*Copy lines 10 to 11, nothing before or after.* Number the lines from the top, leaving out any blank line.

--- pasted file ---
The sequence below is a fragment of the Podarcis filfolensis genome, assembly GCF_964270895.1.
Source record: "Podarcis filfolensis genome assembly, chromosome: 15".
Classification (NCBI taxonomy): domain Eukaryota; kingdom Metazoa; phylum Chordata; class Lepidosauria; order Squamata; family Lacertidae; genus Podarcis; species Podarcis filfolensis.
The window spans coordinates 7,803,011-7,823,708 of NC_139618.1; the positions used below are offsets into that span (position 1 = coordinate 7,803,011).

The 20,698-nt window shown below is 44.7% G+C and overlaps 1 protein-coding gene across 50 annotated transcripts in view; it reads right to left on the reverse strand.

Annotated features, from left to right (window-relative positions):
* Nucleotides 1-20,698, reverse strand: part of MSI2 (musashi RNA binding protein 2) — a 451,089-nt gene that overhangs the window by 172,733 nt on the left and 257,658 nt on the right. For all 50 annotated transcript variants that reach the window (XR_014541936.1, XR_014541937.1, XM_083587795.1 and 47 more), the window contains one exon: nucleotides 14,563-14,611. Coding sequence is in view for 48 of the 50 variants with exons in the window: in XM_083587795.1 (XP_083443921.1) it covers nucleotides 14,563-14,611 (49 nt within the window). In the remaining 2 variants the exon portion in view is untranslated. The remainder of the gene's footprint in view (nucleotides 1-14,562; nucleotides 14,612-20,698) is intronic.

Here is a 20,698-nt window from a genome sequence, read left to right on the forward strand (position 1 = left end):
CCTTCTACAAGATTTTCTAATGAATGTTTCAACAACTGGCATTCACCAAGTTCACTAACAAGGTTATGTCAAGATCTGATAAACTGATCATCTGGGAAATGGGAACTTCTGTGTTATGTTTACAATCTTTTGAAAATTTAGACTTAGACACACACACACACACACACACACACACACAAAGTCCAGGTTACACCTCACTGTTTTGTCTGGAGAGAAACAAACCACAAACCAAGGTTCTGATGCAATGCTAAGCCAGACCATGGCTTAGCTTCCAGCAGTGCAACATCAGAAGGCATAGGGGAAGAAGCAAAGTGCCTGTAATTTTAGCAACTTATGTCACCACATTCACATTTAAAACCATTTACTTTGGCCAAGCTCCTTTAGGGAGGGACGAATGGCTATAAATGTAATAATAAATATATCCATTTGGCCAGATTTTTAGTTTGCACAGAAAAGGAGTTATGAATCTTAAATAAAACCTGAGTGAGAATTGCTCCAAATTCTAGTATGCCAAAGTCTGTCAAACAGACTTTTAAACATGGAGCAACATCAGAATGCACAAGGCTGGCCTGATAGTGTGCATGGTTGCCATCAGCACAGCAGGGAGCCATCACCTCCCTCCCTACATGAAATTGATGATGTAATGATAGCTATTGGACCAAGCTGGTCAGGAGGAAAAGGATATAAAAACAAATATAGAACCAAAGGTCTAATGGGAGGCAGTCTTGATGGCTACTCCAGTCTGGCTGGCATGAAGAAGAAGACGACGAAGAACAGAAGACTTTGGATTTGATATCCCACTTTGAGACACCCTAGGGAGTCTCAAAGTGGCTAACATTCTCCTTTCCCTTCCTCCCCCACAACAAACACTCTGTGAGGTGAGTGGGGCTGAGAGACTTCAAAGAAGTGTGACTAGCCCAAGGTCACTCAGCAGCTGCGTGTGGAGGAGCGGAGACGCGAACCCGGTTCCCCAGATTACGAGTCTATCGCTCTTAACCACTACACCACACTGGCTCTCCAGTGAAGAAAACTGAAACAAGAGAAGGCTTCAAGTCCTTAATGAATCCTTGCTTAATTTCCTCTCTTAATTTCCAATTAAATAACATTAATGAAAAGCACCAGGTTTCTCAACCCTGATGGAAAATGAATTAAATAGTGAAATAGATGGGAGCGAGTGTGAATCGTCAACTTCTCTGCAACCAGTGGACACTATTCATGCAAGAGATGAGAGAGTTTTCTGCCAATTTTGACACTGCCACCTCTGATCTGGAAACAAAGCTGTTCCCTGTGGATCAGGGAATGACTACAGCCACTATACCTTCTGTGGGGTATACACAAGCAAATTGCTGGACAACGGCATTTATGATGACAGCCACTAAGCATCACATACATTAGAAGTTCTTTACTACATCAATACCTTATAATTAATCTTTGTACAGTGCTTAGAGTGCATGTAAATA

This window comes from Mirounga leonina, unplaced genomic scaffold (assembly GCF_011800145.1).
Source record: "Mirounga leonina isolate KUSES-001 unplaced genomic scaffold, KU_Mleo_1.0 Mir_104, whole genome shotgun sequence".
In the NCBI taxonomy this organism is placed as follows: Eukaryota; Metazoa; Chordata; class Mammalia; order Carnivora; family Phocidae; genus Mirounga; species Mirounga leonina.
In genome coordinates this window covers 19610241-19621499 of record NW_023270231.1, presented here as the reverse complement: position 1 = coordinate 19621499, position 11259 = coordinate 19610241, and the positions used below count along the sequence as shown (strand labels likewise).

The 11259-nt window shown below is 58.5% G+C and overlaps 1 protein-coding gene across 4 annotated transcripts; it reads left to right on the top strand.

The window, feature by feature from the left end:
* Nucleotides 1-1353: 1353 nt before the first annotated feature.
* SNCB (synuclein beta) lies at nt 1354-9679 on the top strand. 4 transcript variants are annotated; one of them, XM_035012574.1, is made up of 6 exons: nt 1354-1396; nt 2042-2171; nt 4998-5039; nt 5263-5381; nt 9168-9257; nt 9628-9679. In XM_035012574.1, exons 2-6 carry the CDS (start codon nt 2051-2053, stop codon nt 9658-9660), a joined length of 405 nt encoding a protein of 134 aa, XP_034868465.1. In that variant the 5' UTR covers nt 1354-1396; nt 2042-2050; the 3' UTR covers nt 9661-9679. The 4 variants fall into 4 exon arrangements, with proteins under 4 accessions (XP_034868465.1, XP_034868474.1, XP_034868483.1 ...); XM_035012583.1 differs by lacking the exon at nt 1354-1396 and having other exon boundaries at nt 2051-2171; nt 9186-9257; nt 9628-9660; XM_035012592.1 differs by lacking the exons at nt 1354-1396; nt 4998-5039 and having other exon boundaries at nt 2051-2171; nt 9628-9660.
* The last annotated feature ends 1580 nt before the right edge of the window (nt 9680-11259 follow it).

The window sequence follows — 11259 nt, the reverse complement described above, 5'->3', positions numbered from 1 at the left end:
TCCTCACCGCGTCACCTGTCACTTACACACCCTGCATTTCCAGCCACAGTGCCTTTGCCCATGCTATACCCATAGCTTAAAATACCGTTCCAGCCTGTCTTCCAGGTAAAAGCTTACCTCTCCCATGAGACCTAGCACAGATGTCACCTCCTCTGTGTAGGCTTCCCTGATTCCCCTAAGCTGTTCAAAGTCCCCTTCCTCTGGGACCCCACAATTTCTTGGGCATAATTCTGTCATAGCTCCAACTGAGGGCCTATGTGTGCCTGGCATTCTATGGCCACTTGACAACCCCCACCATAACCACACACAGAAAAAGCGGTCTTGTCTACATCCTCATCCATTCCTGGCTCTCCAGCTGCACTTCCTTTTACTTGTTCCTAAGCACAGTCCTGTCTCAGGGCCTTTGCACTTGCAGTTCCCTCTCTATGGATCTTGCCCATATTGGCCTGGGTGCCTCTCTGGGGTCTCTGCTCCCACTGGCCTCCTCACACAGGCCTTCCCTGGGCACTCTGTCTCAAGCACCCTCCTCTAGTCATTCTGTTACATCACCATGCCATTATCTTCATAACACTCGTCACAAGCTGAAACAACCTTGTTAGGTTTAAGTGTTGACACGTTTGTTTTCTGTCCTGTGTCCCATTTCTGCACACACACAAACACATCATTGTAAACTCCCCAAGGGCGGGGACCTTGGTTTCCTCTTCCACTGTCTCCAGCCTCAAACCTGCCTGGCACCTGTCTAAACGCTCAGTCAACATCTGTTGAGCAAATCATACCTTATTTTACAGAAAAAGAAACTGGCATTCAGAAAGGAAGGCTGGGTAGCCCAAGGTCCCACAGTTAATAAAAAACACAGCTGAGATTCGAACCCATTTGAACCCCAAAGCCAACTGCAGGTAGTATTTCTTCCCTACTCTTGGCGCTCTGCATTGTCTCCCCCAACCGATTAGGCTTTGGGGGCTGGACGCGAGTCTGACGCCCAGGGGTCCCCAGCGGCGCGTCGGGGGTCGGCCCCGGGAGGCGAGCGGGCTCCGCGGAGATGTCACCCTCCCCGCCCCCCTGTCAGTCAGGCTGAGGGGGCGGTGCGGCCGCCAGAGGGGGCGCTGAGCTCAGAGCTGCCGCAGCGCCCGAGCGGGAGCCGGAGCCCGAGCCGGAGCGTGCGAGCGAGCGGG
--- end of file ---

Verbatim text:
This window comes from Mirounga leonina, unplaced genomic scaffold (assembly GCF_011800145.1).
Source record: "Mirounga leonina isolate KUSES-001 unplaced genomic scaffold, KU_Mleo_1.0 Mir_104, whole genome shotgun sequence".